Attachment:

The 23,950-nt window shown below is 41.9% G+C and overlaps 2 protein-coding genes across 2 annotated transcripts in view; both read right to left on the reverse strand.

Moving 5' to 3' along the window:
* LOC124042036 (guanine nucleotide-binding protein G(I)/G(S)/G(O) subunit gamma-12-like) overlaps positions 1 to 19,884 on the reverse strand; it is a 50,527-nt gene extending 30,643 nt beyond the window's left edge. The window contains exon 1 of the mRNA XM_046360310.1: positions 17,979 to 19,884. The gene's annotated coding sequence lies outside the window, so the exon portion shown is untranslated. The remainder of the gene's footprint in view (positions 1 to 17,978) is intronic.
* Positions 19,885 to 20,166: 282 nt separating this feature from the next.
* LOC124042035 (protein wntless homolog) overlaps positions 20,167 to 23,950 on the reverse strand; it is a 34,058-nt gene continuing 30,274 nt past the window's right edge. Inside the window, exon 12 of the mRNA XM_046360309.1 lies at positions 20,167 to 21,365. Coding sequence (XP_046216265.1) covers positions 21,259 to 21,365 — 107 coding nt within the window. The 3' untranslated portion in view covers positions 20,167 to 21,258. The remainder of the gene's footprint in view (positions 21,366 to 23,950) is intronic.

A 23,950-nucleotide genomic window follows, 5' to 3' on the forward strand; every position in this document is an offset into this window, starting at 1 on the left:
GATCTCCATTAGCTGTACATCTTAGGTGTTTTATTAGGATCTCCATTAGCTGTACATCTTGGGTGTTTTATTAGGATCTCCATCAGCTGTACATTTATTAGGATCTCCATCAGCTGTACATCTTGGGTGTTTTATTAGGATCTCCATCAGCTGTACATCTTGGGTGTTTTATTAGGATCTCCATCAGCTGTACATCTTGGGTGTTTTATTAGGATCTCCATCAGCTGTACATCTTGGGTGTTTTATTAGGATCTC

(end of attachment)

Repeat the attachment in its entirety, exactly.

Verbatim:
The 23,950-nt window shown below is 41.9% G+C and overlaps 2 protein-coding genes across 2 annotated transcripts in view; both read right to left on the reverse strand.

Moving 5' to 3' along the window:
* LOC124042036 (guanine nucleotide-binding protein G(I)/G(S)/G(O) subunit gamma-12-like) overlaps positions 1 to 19,884 on the reverse strand; it is a 50,527-nt gene extending 30,643 nt beyond the window's left edge. The window contains exon 1 of the mRNA XM_046360310.1: positions 17,979 to 19,884. The gene's annotated coding sequence lies outside the window, so the exon portion shown is untranslated. The remainder of the gene's footprint in view (positions 1 to 17,978) is intronic.
* Positions 19,885 to 20,166: 282 nt separating this feature from the next.
* LOC124042035 (protein wntless homolog) overlaps positions 20,167 to 23,950 on the reverse strand; it is a 34,058-nt gene continuing 30,274 nt past the window's right edge. Inside the window, exon 12 of the mRNA XM_046360309.1 lies at positions 20,167 to 21,365. Coding sequence (XP_046216265.1) covers positions 21,259 to 21,365 — 107 coding nt within the window. The 3' untranslated portion in view covers positions 20,167 to 21,258. The remainder of the gene's footprint in view (positions 21,366 to 23,950) is intronic.

A 23,950-nucleotide genomic window follows, 5' to 3' on the forward strand; every position in this document is an offset into this window, starting at 1 on the left:
GATCTCCATTAGCTGTACATCTTAGGTGTTTTATTAGGATCTCCATTAGCTGTACATCTTGGGTGTTTTATTAGGATCTCCATCAGCTGTACATTTATTAGGATCTCCATCAGCTGTACATCTTGGGTGTTTTATTAGGATCTCCATCAGCTGTACATCTTGGGTGTTTTATTAGGATCTCCATCAGCTGTACATCTTGGGTGTTTTATTAGGATCTCCATCAGCTGTACATCTTGGGTGTTTTATTAGGATCTC